Homicide

Connecticut's top court reinstates Kennedy cousin murder conviction

Michael Skakel, right, in 2013.

Michael Skakel, right, in 2013.  (AP Photo/The Stamford Advocate, Jason Rearick, Pool)

Connecticut's highest court has reinstated the murder conviction of Kennedy cousin Michael Skakel.

State prosecutors had asked the state Supreme Court to reinstate the 2002 murder conviction against Skakel in the bludgeoning death of Martha Moxley when they were teenage neighbors in wealthy Greenwich.

 It wasn't immediately clear if Skakel will be sent back to prison or allowed to remain free if he appeals or asks the high court to reconsider. His lawyer, Hubert Santos, said he was reviewing the ruling and had no immediate comment.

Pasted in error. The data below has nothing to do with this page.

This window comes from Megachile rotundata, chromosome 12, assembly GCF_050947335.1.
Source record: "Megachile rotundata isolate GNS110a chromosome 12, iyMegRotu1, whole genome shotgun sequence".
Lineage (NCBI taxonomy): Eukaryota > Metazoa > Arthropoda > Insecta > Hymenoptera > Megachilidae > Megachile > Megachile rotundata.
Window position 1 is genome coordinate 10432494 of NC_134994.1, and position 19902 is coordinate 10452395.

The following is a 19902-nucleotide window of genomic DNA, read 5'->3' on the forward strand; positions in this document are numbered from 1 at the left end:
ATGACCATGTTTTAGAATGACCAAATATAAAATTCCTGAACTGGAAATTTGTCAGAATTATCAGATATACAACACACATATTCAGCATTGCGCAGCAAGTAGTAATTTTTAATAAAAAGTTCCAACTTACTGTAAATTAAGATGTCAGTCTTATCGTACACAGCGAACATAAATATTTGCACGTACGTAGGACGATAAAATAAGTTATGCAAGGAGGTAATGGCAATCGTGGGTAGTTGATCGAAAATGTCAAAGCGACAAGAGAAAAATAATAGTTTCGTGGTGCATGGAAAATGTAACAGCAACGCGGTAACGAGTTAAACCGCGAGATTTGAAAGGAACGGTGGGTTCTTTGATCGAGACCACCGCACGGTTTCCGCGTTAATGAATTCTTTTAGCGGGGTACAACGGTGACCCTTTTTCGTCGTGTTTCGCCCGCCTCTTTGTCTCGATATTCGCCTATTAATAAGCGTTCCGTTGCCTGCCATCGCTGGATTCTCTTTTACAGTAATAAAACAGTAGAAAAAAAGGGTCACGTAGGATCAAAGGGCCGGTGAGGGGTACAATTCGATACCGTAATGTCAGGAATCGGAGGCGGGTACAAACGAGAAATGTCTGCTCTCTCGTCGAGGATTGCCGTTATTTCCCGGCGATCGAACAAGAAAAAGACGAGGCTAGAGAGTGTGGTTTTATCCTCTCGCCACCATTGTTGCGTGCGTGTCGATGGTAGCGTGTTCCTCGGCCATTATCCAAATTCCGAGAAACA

Connecticut's highest court heard arguments in February on whether Skakel should get a new trial or be sent back to prison for the murder, which took place in 1975.

Skakel, a nephew of Robert F. Kennedy's widow, Ethel, was freed on $1.2 million bail in 2013 when a lower court judge ordered a new trial after finding that Skakel's trial attorney failed to adequately represent him. He had been sentenced to 20 years to life in prison.

Skakel, 55, was seated in the gallery of the courtroom for the hearing, as was his cousin Robert F. Kennedy Jr.

Judge Thomas Bishop ruled that Skakel likely would have been acquitted if his trial lawyer, Michael Sherman, had focused more on his brother Thomas Skakel. Sherman has defended his work on the case.

The Associated Press contributed to this report.